What Influences Internet Access?
The most recent data indicate that Americans' use of information technologies has grown in all locations -- home, workplace, school and community settings. As of September 2001, 60.2 million U.S. homes (or 56.5 percent) had a personal computer. Seven of every eight households with computers (88.1 percent) also had access to the Internet. As a result, more than half of U.S. households (53.9 million homes, or 50.5 percent) had Internet connections.
Broadband Internet access is the emerging technology for connectivity. According to the 2003 Current Population Survey Supplement, broadband connections at home are less prevalent in rural America (24.7 percent) than in urban areas (40.4 percent), particularly in central cities (40.9 percent). In rural areas, subscribership for both cable modems (14.3 percent) and DSL (9.2 percent) is lower than national averages (20.6 percent and 15.2 percent, respectively). While broadband usage has grown significantly in all areas, the rural-urban differential continues. However, wireless technologies such as satellite and MMDS are promising technologies for increasing broadband use in rural areas. (MMDS stands for Multipoint Microwave Distribution System, also known as Multi-channel Multi-point Distribution System and wireless cable.) They are better suited at present than cable or DSL for providing high speed Internet access in areas where population density is low. Even at this early stage of wireless deployment, rural households are slightly more likely than urban households to have satellite or MMDS.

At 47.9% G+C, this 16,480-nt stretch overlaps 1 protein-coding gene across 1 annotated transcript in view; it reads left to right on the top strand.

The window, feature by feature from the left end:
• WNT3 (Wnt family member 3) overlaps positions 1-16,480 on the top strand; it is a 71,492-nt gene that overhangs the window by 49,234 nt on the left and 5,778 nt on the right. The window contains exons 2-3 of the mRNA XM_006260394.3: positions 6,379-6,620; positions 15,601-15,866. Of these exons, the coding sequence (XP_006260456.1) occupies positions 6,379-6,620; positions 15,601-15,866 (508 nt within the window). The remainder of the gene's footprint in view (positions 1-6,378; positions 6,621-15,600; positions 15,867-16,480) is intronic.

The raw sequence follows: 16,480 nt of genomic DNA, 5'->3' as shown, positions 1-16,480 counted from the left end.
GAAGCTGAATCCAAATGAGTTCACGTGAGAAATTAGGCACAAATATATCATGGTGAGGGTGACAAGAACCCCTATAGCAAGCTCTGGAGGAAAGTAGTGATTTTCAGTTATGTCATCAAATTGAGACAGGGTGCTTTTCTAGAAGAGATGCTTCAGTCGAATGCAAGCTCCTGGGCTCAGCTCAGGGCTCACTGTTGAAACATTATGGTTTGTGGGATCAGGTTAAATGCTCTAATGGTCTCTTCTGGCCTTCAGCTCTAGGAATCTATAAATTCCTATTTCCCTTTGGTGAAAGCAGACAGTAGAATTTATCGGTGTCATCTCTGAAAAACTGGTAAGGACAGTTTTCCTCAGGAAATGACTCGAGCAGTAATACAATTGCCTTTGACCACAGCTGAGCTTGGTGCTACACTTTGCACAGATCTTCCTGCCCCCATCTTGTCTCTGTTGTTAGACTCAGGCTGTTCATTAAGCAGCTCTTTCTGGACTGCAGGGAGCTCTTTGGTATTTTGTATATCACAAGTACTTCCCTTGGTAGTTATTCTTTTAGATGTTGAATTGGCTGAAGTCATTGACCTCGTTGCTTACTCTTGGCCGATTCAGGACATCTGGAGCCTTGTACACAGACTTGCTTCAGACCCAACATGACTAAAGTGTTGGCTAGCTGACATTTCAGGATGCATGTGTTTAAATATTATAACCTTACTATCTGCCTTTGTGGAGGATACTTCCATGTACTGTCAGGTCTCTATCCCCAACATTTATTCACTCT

What is the State's Role?
The Internet's penetration throughout society and the economy is increasing. The Commonwealth of Virginia has developed an integrated vision to address the issues, including broadband use in the state. The Virginia Information Technologies Agency (VITA) provides a specific Commonwealth strategic vision and plan for information technology for 2007-2011, which is followed by all state agencies.
Data Definitions and Sources
- Broadband: A type of data transmission in which a single medium can carry several channels at once.
- Cable Modem: A modem designed to operate over cable TV lines. Because the coaxial cable used by cable TV provides much greater bandwidth than telephone lines, a cable modem can be used to achieve extremely fast access to the World Wide Web.
- DSL: Digital subscriber lines. DSL technologies use sophisticated modulation schemes to pack data onto copper wires.
Center for Digital Government, www.centerdigitalgov.com
U.S. Department of Commerce. Computer and Internet use supplement to the current population survey, available online at www.bls.census.gov/cps/computer/computer.htmA Nation Online: Entering the Broadband Age, September 2004, U.S. Department of Commerce